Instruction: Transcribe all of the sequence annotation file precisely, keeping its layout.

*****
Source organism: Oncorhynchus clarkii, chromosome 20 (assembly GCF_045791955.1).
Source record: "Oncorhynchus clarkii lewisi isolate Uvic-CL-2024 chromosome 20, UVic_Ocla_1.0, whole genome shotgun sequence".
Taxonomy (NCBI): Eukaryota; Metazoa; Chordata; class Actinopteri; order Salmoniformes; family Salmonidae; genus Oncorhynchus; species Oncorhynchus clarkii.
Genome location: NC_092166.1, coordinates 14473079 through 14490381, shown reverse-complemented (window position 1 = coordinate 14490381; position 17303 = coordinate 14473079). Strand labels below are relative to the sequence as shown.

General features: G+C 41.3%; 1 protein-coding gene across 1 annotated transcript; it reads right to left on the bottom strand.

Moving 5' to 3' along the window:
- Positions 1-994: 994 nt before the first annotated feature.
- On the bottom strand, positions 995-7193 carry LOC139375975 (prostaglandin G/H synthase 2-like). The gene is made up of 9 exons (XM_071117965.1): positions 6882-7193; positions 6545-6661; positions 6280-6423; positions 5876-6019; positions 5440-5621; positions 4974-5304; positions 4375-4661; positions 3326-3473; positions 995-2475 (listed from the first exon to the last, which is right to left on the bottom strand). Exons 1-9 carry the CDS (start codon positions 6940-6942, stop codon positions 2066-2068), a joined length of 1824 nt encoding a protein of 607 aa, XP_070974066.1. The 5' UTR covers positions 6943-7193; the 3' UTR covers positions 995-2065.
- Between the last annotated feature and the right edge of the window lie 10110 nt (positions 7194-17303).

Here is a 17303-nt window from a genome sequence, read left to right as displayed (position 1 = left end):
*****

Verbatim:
Source organism: Oncorhynchus clarkii, chromosome 20 (assembly GCF_045791955.1).
Source record: "Oncorhynchus clarkii lewisi isolate Uvic-CL-2024 chromosome 20, UVic_Ocla_1.0, whole genome shotgun sequence".
Taxonomy (NCBI): Eukaryota; Metazoa; Chordata; class Actinopteri; order Salmoniformes; family Salmonidae; genus Oncorhynchus; species Oncorhynchus clarkii.
Genome location: NC_092166.1, coordinates 14473079 through 14490381, shown reverse-complemented (window position 1 = coordinate 14490381; position 17303 = coordinate 14473079). Strand labels below are relative to the sequence as shown.

General features: G+C 41.3%; 1 protein-coding gene across 1 annotated transcript; it reads right to left on the bottom strand.

Moving 5' to 3' along the window:
- Positions 1-994: 994 nt before the first annotated feature.
- On the bottom strand, positions 995-7193 carry LOC139375975 (prostaglandin G/H synthase 2-like). The gene is made up of 9 exons (XM_071117965.1): positions 6882-7193; positions 6545-6661; positions 6280-6423; positions 5876-6019; positions 5440-5621; positions 4974-5304; positions 4375-4661; positions 3326-3473; positions 995-2475 (listed from the first exon to the last, which is right to left on the bottom strand). Exons 1-9 carry the CDS (start codon positions 6940-6942, stop codon positions 2066-2068), a joined length of 1824 nt encoding a protein of 607 aa, XP_070974066.1. The 5' UTR covers positions 6943-7193; the 3' UTR covers positions 995-2065.
- Between the last annotated feature and the right edge of the window lie 10110 nt (positions 7194-17303).

Here is a 17303-nt window from a genome sequence, read left to right as displayed (position 1 = left end):